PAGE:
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Cosmopolitanism seems to appeal to liberal neutrality because both are committed to core values such as reciprocity, autonomy, respect for the individual, personal accountability, and inclusivity. Further, cosmopolitanism is legitimate for many only insofar as it endorses value-pluralism in open societies, which is a staple of liberal neutrality. And yet, one might think that there is a moral obligation to create a cosmopolitan community. One can think of this as moral (normative) cosmopolitanism. To the end of creating a cosmopolitan community, certain values ought to be fostered in laws and public policies, and certain attitudes ought to be cultivated. This leads to a potential impasse, namely if cosmopolitanism is committed to neutrality then it cannot promote its normativity, and if it is not committed to neutrality then it cannot promote value-pluralism. I propose a solution to this potential impasse by examining several of the democratic and cosmopolitan commitments of Alain Locke. What I take from Locke is his grounding of both pluralism and moral cosmopolitanism in democratic, time-honored principles that exist in all acts of free association, namely: liberty, equality, and fraternity. These values, of necessity, pervade all political conceptions of good lives because all political conceptions require what acts of free association allow, namely community with others. To this end, I provide an argument for how someone can consistently be committed to both moral cosmopolitanism and liberal neutrality.
12. The Acorn: Volume > 17 > Issue: 1
Sanjay Lal Affirming a Vital Connection: Nonviolence and the Disavowal of Death as a Harm
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Having freedom from the fear of death is a quality needed not just by peace activists; however, it is in particular need of affirmation by those espousing a philosophy of nonviolence. A rich philosophical literature explores the supposed harmfulness of death, but the topic is scarcely discussed by peace theorists. This paper shows the significance of the topic for highlighting the attractiveness of nonviolent philosophy given certain non-religious understandings of death that are well suited for advancing nonviolence. Classic Stoic and Epicurean disavowals of the harmfulness of death are presented, criticisms of the Epicurean position are outlined, and the example of Mahatma Gandhi is provided as an ally to Epicureans in response to the criticisms discussed. The second part of the paper more concretely illuminates the implications that a Gandhian rejection of the harmfulness of death has for living nonviolently in everyday life.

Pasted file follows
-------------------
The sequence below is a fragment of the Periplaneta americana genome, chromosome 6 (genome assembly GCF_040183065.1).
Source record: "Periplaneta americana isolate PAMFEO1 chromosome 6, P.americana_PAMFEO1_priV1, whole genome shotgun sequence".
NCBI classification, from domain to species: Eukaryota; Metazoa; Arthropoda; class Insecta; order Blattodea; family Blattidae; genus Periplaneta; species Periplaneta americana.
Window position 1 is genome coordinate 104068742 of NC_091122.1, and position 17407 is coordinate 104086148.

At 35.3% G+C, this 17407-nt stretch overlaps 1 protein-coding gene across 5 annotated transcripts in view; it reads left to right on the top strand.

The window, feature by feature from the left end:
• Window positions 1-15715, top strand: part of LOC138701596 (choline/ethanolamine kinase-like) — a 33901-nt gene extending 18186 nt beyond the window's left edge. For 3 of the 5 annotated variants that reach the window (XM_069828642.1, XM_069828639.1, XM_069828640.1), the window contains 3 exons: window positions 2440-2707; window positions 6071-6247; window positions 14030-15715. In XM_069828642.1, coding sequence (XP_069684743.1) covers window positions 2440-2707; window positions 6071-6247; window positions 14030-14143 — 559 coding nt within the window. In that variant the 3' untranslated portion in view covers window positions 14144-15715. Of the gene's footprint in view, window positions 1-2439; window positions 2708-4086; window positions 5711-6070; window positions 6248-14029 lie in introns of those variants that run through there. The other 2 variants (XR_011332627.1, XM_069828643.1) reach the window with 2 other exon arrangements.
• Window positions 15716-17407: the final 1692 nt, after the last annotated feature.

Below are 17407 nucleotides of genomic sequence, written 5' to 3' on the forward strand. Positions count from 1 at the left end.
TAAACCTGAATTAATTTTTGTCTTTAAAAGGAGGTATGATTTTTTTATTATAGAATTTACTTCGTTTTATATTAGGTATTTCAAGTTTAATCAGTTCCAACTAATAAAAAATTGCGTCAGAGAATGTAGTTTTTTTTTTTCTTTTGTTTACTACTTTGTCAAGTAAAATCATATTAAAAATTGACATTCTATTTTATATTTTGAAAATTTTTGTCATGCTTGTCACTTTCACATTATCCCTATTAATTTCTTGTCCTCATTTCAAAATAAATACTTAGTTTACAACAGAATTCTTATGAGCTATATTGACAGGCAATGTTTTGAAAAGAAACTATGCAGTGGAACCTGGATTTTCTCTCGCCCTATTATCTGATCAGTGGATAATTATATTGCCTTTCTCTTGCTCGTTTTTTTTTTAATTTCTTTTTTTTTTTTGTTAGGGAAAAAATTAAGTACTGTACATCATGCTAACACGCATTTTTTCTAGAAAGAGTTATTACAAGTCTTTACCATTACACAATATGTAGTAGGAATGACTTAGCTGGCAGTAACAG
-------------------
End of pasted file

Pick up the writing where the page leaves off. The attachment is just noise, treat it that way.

13. The Acorn: Volume > 17 > Issue: 1
John Nolt Anger, Despondence, and Nonviolence: Reflections on the D.C. Climate March
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Reflections on anger, despondence, and nonviolence are prompted by student responses to the 2016 election, especially given the likely implications for climate change policy. The author reflects on the value of nonviolence, environmental activism, and participation in a national climate march.
14. The Acorn: Volume > 17 > Issue: 1
Anthony Sean Neal, Dwayne A. Tunstall, Felipe Hinojosa (R)evolutions of Consciousness in Thurman and Newton: Anthony Neal, Author of Common Ground, Meets Critics Dwayne A. Tunstall and Felipe Hinojosa
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book reviews
15. The Acorn: Volume > 17 > Issue: 1
Sanjay Lal The Relevance of Northern Ireland: Review of Andrew Fitz-Gibbon, Talking to Terrorists, Nonviolence, and Counter-Terrorism
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16. The Acorn: Volume > 17 > Issue: 1
Bat-Ami Bar On A Realist Approach to Immigration: Review of David Miller, Strangers in Our Midst
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17. The Acorn: Volume > 17 > Issue: 1
Rick Werner Burdens of Warism: Review of Robert L. Holmes, Pacifism
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18. The Acorn: Volume > 17 > Issue: 1
Court D. Lewis Cosmopolitan vs. Westphalian “Borders”: Review of Eddy M. Souffrant, ed. A Future without Borders? Theories and Practices of Cosmopolitan Peacebuilding
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19. The Acorn: Volume > 17 > Issue: 1
Contributors